GKN plots break-up after rejecting £7bn takeover offer

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Anne Stevens, previously interim CEO, has agreed to take on the position of CEO with immediate effect.

The company's autos unit, which makes drivetrain components, accounts for nearly half of sales versus just over a third from aerospace, though the latter generates more profit at 44 percent of the total.

Under the proposal - which valued GKN at around £7 billion ($9.5 billion) - the shares would have been acquired with a combination of cash (20%) and new Melrose shares (80%).

In November, the company announced that its CEO designate Kevin Cummings was leaving the company with immediate effect following a profit warning brought about by difficulties on U.S. aerospace operations.

Engineering company GKN is long established in the United Kingdom and internationally with aerospace and automotive operations. The offer would have resulted GKN shareholders owning 57% of the combined company and and Melrose shareholders holding 43%.

Melrose said its cash-and-share offer is aimed at reversing GKN management's history of "not delivering on margin targets", and improve its businesses before a breakup, enabling them to exceed current profitability goals.

The GKN board described the Melrose offer as "entirely opportunistic" adding that "the terms fundamentally undervalue the Company".

The offer comes at a delicate time for GKN, which said in November it was firing its incoming chief executive officer before he even started amid mounting write-offs related to a troubled aerospace plant in Alabama.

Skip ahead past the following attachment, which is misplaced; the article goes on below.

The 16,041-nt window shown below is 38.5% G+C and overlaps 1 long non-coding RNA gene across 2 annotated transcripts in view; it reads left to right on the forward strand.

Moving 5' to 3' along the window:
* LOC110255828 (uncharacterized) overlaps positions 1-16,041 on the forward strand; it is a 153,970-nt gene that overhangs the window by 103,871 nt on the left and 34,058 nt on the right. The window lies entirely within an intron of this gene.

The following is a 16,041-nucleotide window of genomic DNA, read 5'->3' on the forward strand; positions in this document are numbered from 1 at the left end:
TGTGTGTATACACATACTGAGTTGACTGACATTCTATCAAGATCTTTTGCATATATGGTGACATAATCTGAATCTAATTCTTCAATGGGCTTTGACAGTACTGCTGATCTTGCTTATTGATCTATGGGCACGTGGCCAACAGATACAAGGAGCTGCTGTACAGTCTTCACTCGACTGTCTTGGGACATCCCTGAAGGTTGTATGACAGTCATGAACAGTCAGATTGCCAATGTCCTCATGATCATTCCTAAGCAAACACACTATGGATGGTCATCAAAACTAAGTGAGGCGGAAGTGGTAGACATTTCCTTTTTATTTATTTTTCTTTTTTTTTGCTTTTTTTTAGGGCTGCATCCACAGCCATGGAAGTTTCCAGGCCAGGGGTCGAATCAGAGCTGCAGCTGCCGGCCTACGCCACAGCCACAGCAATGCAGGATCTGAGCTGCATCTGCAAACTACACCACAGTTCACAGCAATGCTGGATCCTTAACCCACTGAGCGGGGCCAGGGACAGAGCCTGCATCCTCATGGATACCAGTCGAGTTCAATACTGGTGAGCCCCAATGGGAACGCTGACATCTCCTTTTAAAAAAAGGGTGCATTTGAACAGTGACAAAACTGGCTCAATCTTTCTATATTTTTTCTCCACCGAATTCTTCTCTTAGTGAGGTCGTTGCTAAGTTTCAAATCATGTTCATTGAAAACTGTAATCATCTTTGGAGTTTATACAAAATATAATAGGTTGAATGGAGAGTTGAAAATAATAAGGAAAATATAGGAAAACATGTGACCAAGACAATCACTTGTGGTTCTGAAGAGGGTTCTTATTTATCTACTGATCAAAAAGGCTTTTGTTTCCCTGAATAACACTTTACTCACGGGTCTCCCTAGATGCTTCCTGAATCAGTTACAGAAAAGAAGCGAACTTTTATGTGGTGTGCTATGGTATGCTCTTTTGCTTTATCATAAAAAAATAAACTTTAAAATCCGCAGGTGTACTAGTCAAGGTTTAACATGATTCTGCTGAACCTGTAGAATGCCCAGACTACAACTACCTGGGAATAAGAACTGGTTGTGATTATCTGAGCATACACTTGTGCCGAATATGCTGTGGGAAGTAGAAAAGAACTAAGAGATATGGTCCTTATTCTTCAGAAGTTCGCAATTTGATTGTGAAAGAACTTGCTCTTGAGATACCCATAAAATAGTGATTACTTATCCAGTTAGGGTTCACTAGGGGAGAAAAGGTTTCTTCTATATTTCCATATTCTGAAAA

One shareholder in Melrose, who also previously used to own stock in GKN, said "good assets, bad management" had always been the story at GKN. "I am relishing the challenge of delivering that potential with a new group-wide improvement programme underway". The former Ford Motor Co. executive, 69 will oversee the planned split, creating two companies with "distinct investment profiles and capital allocation policies", it said.

While that plan does not yet entail a full separate listing, it could make one possible in the future.

Meanwhile, GKN said its Board will communicate further details on the optimal method of separation in due course.

The split is likely to trigger bid interest in both businesses, bankers said.

Involving paper in its GKN bid is a departure from its usual strategy of raising funds for acquisition through rights issues. It carried net debt of around £700 million as of June 30th, 2017.

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